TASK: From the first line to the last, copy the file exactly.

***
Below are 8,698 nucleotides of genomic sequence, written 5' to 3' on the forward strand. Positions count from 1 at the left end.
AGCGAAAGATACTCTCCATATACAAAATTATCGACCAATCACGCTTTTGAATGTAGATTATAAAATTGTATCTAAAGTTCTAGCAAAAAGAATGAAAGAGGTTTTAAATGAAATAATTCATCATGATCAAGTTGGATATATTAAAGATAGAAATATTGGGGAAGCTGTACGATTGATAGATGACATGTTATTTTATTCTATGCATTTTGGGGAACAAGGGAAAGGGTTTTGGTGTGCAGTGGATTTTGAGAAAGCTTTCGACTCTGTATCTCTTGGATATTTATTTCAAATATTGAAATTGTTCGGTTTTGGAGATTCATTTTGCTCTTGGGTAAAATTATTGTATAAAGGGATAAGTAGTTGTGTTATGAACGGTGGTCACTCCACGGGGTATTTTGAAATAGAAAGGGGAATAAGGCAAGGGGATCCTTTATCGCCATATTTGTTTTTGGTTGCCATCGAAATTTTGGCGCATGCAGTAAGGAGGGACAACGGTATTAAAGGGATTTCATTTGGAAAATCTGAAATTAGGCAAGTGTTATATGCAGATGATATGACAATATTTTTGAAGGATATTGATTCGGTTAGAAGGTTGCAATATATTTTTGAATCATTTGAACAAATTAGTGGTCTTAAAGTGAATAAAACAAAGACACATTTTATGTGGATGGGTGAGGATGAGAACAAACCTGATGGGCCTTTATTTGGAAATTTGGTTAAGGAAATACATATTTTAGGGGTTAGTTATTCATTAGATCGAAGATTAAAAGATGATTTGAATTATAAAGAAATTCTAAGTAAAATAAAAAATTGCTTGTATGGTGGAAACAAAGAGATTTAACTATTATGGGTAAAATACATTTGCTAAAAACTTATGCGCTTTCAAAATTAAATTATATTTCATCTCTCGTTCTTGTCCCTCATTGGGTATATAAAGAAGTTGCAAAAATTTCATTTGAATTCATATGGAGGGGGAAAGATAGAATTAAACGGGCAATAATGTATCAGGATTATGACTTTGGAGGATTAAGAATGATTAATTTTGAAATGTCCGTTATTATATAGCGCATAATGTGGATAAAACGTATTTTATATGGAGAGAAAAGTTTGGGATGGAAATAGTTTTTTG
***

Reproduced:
Below are 8,698 nucleotides of genomic sequence, written 5' to 3' on the forward strand. Positions count from 1 at the left end.
AGCGAAAGATACTCTCCATATACAAAATTATCGACCAATCACGCTTTTGAATGTAGATTATAAAATTGTATCTAAAGTTCTAGCAAAAAGAATGAAAGAGGTTTTAAATGAAATAATTCATCATGATCAAGTTGGATATATTAAAGATAGAAATATTGGGGAAGCTGTACGATTGATAGATGACATGTTATTTTATTCTATGCATTTTGGGGAACAAGGGAAAGGGTTTTGGTGTGCAGTGGATTTTGAGAAAGCTTTCGACTCTGTATCTCTTGGATATTTATTTCAAATATTGAAATTGTTCGGTTTTGGAGATTCATTTTGCTCTTGGGTAAAATTATTGTATAAAGGGATAAGTAGTTGTGTTATGAACGGTGGTCACTCCACGGGGTATTTTGAAATAGAAAGGGGAATAAGGCAAGGGGATCCTTTATCGCCATATTTGTTTTTGGTTGCCATCGAAATTTTGGCGCATGCAGTAAGGAGGGACAACGGTATTAAAGGGATTTCATTTGGAAAATCTGAAATTAGGCAAGTGTTATATGCAGATGATATGACAATATTTTTGAAGGATATTGATTCGGTTAGAAGGTTGCAATATATTTTTGAATCATTTGAACAAATTAGTGGTCTTAAAGTGAATAAAACAAAGACACATTTTATGTGGATGGGTGAGGATGAGAACAAACCTGATGGGCCTTTATTTGGAAATTTGGTTAAGGAAATACATATTTTAGGGGTTAGTTATTCATTAGATCGAAGATTAAAAGATGATTTGAATTATAAAGAAATTCTAAGTAAAATAAAAAATTGCTTGTATGGTGGAAACAAAGAGATTTAACTATTATGGGTAAAATACATTTGCTAAAAACTTATGCGCTTTCAAAATTAAATTATATTTCATCTCTCGTTCTTGTCCCTCATTGGGTATATAAAGAAGTTGCAAAAATTTCATTTGAATTCATATGGAGGGGGAAAGATAGAATTAAACGGGCAATAATGTATCAGGATTATGACTTTGGAGGATTAAGAATGATTAATTTTGAAATGTCCGTTATTATATAGCGCATAATGTGGATAAAACGTATTTTATATGGAGAGAAAAGTTTGGGATGGAAATAGTTTTTTG